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CS Lewis on men and women in the Purgatorial Kitchen

From a letter to an American woman, 31.7.62

I have a notion that, apart from actual pain, men and women are quite diversely afflicted by illness.  To a woman one of the great evils about it is that she can't do things.  To a man (or anyway a man like me) the great consolation is the reflection "well, anyway, no-one can now demand that I should do anything." I have often had the fancy that one stage in purgatory might be a great big kitchen in which things are always going wrong - milk boiling over, crockery getting smashed, toast burning, animals stealing.  The women have to learn to sit still and mind their own business: the men have to learn to jump up and do something about it. When both sexes have mastered this exercise, they go on to the next.

A clarification written 03.09.62

[this] is simply my lifelong experience - that men are more likely to hand over to others what they ought to do themselves, and women more likely to do themselves what others wish they would leave alone.  Hence both sexes must be told "mind your own business" but in two different senses.


5 thoughts on “CS Lewis on men and women in the Purgatorial Kitchen

  1. Heather

    You know, I bristled at this on first glance. Of course it has nothing whatsoever to do with my tendency to take over...

    Guess that proves the truth of it, eh?

    Anyway, Craig has said he thinks one reason men are instructed in scripture to lead the Church and women are to "be quiet" is that women often are more likely to take charge (we've seen a lot of women-dominated churches over the years) and the men have a natural tendency to sit back and let them. I don't think he's ever read that quote from Lewis.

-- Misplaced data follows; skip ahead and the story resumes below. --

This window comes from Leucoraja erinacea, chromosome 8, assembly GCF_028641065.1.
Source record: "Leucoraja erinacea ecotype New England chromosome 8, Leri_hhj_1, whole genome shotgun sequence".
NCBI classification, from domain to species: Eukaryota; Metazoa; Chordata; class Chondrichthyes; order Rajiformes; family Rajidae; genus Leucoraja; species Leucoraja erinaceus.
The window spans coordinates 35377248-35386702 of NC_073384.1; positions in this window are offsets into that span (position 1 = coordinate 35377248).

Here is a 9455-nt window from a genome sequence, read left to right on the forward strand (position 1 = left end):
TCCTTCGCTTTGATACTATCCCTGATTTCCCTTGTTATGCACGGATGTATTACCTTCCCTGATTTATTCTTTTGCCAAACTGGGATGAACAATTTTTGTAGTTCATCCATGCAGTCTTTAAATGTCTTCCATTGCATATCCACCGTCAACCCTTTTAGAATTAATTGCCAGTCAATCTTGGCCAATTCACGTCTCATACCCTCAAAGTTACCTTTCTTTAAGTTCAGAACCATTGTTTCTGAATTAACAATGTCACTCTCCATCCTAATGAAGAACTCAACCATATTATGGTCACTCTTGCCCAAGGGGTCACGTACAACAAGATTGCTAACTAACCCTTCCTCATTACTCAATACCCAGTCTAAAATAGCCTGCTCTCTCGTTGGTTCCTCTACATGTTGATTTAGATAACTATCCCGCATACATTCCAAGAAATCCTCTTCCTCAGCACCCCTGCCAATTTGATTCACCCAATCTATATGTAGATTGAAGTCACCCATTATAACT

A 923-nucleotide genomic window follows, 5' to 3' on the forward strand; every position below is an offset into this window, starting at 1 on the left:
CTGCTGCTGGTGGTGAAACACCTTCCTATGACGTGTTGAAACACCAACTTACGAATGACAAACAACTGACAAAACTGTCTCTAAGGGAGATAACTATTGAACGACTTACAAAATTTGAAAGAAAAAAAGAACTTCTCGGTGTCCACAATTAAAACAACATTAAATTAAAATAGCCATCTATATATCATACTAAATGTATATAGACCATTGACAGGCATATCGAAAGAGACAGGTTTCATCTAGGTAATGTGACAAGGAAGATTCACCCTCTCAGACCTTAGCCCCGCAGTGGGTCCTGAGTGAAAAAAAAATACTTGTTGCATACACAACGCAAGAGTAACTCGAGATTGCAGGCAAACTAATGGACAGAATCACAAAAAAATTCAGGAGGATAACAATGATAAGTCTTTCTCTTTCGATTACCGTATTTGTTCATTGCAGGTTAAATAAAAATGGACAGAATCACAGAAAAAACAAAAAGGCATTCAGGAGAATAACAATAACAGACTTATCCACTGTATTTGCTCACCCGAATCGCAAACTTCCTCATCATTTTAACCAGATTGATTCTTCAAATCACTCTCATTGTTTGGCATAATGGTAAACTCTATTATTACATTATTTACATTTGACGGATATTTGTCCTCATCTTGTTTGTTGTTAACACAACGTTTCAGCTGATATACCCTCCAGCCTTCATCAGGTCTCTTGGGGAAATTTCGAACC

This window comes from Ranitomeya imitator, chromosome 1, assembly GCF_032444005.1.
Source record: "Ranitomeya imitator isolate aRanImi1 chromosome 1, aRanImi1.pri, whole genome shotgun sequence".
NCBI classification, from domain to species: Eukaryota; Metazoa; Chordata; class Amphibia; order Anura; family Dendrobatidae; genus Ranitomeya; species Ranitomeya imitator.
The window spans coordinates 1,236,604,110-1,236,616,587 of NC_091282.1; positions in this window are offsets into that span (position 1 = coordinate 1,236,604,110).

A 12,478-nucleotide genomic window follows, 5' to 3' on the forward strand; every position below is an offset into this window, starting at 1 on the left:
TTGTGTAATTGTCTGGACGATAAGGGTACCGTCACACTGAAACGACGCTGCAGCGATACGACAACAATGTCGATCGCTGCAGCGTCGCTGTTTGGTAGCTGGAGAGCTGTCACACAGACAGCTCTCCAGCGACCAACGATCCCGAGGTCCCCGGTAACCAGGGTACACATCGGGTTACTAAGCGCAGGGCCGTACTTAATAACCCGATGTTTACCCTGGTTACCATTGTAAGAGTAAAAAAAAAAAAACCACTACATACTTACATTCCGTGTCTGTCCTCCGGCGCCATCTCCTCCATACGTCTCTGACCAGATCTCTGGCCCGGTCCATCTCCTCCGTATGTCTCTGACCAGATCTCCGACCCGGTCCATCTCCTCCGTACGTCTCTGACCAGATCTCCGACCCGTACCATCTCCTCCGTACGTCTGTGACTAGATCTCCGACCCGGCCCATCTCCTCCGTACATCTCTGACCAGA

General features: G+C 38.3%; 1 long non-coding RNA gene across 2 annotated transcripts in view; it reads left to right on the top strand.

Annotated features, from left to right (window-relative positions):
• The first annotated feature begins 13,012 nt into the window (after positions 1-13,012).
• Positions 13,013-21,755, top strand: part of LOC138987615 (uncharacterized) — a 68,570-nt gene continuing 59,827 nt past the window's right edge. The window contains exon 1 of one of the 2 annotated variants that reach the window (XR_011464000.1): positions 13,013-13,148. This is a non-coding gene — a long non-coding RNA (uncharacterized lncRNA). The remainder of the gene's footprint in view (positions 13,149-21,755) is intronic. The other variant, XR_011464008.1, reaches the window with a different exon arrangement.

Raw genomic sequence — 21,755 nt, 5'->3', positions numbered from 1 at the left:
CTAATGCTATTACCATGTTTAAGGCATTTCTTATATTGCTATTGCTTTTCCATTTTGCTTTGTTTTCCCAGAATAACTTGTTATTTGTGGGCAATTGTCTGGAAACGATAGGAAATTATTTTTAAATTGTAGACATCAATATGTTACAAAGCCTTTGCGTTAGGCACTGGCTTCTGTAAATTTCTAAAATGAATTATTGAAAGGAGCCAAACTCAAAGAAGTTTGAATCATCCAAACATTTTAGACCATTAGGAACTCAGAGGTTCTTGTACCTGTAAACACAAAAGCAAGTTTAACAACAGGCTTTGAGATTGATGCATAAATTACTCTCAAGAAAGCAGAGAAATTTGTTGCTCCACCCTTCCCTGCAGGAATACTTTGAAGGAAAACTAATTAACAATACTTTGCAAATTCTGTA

The take charge-sit back pattern even seems to be in play in the Garden.

    We all definitely have plenty of our own business to attend.

  2. david

    Your post reminds me very much of something GK Chesterton wrote, to the effect that female emancipation in the work-place was actually a new kind of slavery because women were generally so much more conscientious than men. I also think that Heather got it right in her comment about Adam and Eve; my wife (like most women I know) seems driven to what looks to me like an insane busyness, whereas I'm devoted to devising barriers to protect my peace!
    Which also reminds me of your 5th December post, which spoke about the complex networks we construct around ourselves and make us so very interesting to ourselves, but the reality of which is sin.

  3. Glen

    Yes indeed David and Heather,

    I forget where I first heard this marriage advice but I think it's a fair generalisation: All men are cowards, all women are controllers.

  4. John Richardson

    I can't remember how, but I'd also worked this out a long time ago in relation to marriage - the 'typical' male failing is to avoid taking responsibility, the 'typical' female failing is to take up precisely the responsibilities the man is avoiding.

    Theologically, I now think it goes back to Genesis 3:16b. My take on it would be something like, "And with your husband will you strive, and he in this must resist you." (Compare Genesis 4:7 which is the same.)

  5. Glen

    Hi John, yeah that's how I take Gen 3 too. Ephesians 5 being the overturning of it.

    A non-Christian sitting on our Christianity Explored table summed it up brilliantly the other day. She said "No-one can be selfish like a man, but no-one can be bitter like a woman."

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